JOHANNESBURG, January 3 – As the South African Premiership gets underway again this weekend after the Christmas break, an off-the-field spat involving Black Leopards boss David Thidiela and Premier Soccer League (PSL) chairman Dr Irvin Khoza is threatening to rock local football to the core.
Thidiela landed himself in hot water with the league in September last year when after a league match against Bloemfontein Celtic, he was recorded insulting referee Victor Hlungwani by using tribal slurs against him, and also said: “Where I am playing please don’t come, I don’t have a problem with anyone, but we can do without you Hlungwani. Don’t come here, you can come here at own risk, I am giving the last warning, I am tired of you.”
As punishment, the BlackLeopards supremo was given a “precautionary suspension” from his role on the PSL executive committee.
Then, seemingly sensing the possibility of receiving what has been speculated could be a lifetime ban, Thidiela went on the offensive by launching a scathing attack on Khoza, who is also the vice-president of the South African Football Association (SAFA), as well as the Orlando Pirates chairman.
In an email sent to SAFA’s acting chief executive, Russell Paul on December 6, in which the PSL and FIFA were also copied in, Thidiela asserted that the league has been ‘captured’ by Khoza, and asked that SAFA and FIFA conduct a commission of inquiry into the matter.
The crux of Thidiela’s grievance, of which some extracts are copied below, is that he feels that Khoza has too much power and that he is running the league in a dictatorial style.
“It is my submission that being summoned to appear before the same disciplinary committee has nothing to do with discipline within the NSL or PSL, but has to do with ulterior motives against the Black Leopards Football Club (BLFC) and me, simply because of BLFC and I being more vocal about a PSL that is held at hostage by one man or through a few who surround or are appointed by him. This one man is none other than Irvin Khoza (the current PSL chair).
“The current PSL chairperson is so powerful – to the extent that they are capable of deciding the fate of individuals, clubs, some PSL officials, match officials and, consequently, the results of a match. Therefore, only through the envisaged commission of inquiry and the assistance from men and women who are prepared to lay down their lives in the interest of the PSL, will the truth come out and prevail.
“The PSL is completely captured. Individuals, structures of the NSL, match officials, etc are manipulated for the self-interest of one man or a few who surround or are appointed by him, to wage personal battles; to maintain the exercise of unfettered control or authority over PSL; to ensure self – or enrichment of the selected few – an inevitable compelling call for a commission of inquiry into the NSL.”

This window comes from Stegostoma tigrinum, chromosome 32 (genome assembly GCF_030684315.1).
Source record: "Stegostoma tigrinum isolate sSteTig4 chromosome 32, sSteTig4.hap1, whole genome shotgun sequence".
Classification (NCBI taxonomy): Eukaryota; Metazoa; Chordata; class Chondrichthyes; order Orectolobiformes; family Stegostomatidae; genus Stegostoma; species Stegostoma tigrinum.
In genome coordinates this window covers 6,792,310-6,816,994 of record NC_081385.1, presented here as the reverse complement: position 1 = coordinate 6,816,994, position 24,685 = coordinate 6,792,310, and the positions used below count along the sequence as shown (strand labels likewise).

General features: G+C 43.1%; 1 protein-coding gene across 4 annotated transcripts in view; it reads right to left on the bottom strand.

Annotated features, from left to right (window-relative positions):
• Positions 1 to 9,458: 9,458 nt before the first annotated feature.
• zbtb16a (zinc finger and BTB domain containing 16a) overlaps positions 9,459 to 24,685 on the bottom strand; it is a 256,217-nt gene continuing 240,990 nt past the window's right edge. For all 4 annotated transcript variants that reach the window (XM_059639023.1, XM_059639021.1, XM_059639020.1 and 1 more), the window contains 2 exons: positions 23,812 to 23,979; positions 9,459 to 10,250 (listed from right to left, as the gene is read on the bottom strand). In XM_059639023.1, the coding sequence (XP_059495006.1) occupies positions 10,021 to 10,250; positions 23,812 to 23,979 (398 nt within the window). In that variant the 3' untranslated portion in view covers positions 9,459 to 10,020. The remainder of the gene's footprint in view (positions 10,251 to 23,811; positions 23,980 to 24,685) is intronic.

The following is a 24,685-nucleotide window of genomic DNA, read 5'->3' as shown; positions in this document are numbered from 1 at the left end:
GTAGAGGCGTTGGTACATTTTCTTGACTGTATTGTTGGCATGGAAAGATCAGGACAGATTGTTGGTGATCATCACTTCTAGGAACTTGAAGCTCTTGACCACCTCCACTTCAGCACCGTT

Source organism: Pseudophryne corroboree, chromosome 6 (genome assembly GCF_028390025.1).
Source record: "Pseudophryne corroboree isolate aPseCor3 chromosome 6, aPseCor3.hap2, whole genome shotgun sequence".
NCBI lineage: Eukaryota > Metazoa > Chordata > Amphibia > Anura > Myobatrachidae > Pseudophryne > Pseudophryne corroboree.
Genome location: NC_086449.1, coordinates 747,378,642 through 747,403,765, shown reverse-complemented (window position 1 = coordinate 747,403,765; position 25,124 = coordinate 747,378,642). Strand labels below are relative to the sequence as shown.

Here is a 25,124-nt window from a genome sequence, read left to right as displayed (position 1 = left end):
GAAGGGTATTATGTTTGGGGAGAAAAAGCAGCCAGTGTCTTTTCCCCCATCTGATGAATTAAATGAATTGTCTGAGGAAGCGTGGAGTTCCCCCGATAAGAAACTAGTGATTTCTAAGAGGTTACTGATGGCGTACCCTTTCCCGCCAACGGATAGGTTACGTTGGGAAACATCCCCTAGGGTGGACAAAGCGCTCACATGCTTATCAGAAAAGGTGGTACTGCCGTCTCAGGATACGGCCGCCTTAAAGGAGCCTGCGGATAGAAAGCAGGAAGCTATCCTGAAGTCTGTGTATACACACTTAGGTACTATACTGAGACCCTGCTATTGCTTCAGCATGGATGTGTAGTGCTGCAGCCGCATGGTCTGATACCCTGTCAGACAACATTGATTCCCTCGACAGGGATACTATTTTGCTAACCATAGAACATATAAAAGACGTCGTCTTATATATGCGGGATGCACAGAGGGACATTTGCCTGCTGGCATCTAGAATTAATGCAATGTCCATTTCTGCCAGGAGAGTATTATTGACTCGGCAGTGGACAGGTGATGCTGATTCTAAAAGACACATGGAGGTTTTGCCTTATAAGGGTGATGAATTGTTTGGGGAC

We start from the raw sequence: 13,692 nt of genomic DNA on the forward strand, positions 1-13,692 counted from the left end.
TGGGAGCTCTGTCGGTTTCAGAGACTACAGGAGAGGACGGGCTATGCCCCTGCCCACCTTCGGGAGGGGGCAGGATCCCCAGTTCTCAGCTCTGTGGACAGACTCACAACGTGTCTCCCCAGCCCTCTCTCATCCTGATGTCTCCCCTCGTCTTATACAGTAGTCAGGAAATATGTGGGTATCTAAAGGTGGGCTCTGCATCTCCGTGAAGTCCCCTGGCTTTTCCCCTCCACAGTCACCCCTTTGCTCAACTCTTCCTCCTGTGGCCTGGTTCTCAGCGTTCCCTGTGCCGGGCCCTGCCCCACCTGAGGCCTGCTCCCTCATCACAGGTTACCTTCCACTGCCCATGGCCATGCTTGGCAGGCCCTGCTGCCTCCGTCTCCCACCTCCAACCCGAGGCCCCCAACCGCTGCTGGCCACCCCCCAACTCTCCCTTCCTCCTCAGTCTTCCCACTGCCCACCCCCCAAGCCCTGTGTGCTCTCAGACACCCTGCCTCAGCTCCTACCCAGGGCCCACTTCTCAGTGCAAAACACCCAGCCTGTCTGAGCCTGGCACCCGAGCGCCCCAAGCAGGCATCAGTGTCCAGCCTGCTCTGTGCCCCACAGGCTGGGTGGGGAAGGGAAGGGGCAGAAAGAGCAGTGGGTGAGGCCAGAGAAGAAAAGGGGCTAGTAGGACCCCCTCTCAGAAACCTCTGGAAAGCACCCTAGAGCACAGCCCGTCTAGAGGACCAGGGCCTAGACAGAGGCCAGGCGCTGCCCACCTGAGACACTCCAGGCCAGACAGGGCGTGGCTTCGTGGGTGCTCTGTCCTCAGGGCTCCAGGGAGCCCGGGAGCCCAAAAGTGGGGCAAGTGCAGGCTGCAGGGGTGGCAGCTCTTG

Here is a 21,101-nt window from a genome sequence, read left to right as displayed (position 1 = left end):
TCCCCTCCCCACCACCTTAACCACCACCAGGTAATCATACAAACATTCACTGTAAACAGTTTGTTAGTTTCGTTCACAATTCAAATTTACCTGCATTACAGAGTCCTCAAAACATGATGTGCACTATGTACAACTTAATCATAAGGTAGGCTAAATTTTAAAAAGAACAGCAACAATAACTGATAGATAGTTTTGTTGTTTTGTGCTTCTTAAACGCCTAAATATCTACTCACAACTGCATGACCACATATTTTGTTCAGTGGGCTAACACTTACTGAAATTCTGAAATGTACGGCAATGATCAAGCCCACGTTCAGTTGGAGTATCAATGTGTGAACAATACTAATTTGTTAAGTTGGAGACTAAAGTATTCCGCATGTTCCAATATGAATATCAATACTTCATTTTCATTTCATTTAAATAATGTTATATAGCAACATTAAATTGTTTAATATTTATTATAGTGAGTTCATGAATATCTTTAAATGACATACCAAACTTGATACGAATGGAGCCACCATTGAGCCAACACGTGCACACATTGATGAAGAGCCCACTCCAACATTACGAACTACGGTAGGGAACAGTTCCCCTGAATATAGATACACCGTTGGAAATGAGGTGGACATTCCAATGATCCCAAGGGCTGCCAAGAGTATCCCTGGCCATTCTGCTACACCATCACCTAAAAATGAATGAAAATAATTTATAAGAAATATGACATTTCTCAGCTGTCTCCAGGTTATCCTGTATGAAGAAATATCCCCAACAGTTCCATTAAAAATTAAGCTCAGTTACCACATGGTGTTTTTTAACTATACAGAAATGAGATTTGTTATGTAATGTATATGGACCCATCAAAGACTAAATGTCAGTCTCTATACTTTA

Thidiela also claims that his rocky relationship with Khoza has spanned four decades, from the time he (Thidiela) worked for the South African Police Services.
“It was during the period of my career as a detective in the Saps that I interacted extensively with the current PSL chairperson. I was involved in a number of investigations of some serious allegations during my time as a police detective.
“Ultimately, in 1988, I, on a full-time basis, started working for the league as chief of security, the responsibilities of which entailed, amongst others, gate-controller and the provision of security protection to the referees… The current PSL chairperson never ever stopped making life intolerable to me in the NSL.”
Regarding the ruling over Thidiela’s initial charge – the utterances made against Hlungwani, PSL prosecutor Nande Becker was quoted saying just before Christmas that judgment will take place in January, although a date has not yet been announced.
The PSL, who called an urgent board of governors meeting soon after Thidiela’s email, have only issued the following statement on the matter:
“The board has noted the utterances of Mr David Thidiela, impugning the integrity of the board, the executive committee and the chair of the league, Dr Irvin Khoza.”
PSL acting CEO, Mato Madlala meanwhile told the City Press that the matter is “for our judicial structures to decide if there is any further action to be taken. The board does not have any powers to charge anyone.”
SAFA are also believed to be reviewing Thidiela’s letter through their legal and constitutional affairs committee, and are set to “revert in due course”. (ANA)